Mainland China reported its first COVID-19 deaths in more than a year on Saturday, according to a post on the National Health Commission's website that said two people died in the northeastern region of Jilin.
The striking news - China reported only two COVID deaths for all of 2021, the last on Jan. 25 - comes as the country battles its most widespread outbreak to date, maintaining its zero-tolerance approach using "dynamic clearance" – short shutdowns and rapid testing where cases are found.
Jilin, bordering North Korea and Russia, is at the heart of the current wave, with case numbers make up over two thirds of total domestic infections.
The latest deaths raised the total number of victims reported since the pandemic began to 4,638. The country reported 2,228 new confirmed coronavirus cases on March 18, compared with 2,416 a day earlier.
Of the new cases, 2,157 were locally transmitted, compared with 2,388 a day earlier, with 78% appearing in Jilin and others found in the southeastern province of Fujian and the southern province of Guangdong among others.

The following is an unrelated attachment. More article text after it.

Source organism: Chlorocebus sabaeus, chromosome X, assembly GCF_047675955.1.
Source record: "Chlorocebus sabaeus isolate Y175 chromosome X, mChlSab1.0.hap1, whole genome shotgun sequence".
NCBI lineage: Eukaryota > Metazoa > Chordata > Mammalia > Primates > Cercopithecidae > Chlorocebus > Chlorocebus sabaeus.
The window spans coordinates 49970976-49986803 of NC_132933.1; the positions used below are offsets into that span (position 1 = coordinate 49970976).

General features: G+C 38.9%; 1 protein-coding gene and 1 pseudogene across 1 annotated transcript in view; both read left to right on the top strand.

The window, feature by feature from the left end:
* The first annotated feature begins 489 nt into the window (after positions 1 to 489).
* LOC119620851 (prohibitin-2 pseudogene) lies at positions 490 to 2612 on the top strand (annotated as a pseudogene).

The number of new asymptomatic cases, which China does not classify as confirmed cases, stood at 1,823 compared with 1,904 a day earlier. As of March 18, mainland China had confirmed 128,462 cases overall.
President Xi Jinping said on Thursday that China would stick with its zero-Covid strategy, while also allowing for a more "targeted" approach.
While in the past full lockdowns could be expected for any outbreak, authorities around the country have responded with varying measures to the latest viral spread.